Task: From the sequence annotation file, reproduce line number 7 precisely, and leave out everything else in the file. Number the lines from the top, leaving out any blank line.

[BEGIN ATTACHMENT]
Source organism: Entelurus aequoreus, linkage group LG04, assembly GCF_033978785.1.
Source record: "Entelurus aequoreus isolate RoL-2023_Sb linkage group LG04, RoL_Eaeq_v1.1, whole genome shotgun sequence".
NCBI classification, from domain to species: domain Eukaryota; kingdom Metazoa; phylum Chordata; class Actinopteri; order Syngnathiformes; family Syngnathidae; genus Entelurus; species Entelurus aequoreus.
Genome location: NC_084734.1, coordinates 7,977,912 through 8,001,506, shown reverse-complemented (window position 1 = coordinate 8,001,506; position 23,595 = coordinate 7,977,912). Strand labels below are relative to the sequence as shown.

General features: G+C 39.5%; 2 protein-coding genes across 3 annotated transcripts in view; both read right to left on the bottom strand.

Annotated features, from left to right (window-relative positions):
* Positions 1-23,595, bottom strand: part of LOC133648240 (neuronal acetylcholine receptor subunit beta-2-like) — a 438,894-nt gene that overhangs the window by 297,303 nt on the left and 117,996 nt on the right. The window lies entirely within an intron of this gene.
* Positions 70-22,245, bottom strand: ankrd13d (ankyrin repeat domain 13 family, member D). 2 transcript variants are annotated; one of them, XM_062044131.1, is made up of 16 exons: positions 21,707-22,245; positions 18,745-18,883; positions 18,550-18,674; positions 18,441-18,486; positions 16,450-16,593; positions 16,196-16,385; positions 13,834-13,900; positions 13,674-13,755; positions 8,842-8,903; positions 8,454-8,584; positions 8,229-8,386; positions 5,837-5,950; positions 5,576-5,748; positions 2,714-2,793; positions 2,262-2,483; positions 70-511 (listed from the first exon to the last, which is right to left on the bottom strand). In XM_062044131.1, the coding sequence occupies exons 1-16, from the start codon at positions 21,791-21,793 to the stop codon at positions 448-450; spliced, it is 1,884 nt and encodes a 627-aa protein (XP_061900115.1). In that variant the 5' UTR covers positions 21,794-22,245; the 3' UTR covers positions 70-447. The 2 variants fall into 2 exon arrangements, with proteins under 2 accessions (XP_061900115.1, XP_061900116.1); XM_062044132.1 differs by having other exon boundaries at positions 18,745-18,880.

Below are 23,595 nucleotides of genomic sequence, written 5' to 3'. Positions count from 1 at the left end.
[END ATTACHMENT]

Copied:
* Positions 1-23,595, bottom strand: part of LOC133648240 (neuronal acetylcholine receptor subunit beta-2-like) — a 438,894-nt gene that overhangs the window by 297,303 nt on the left and 117,996 nt on the right. The window lies entirely within an intron of this gene.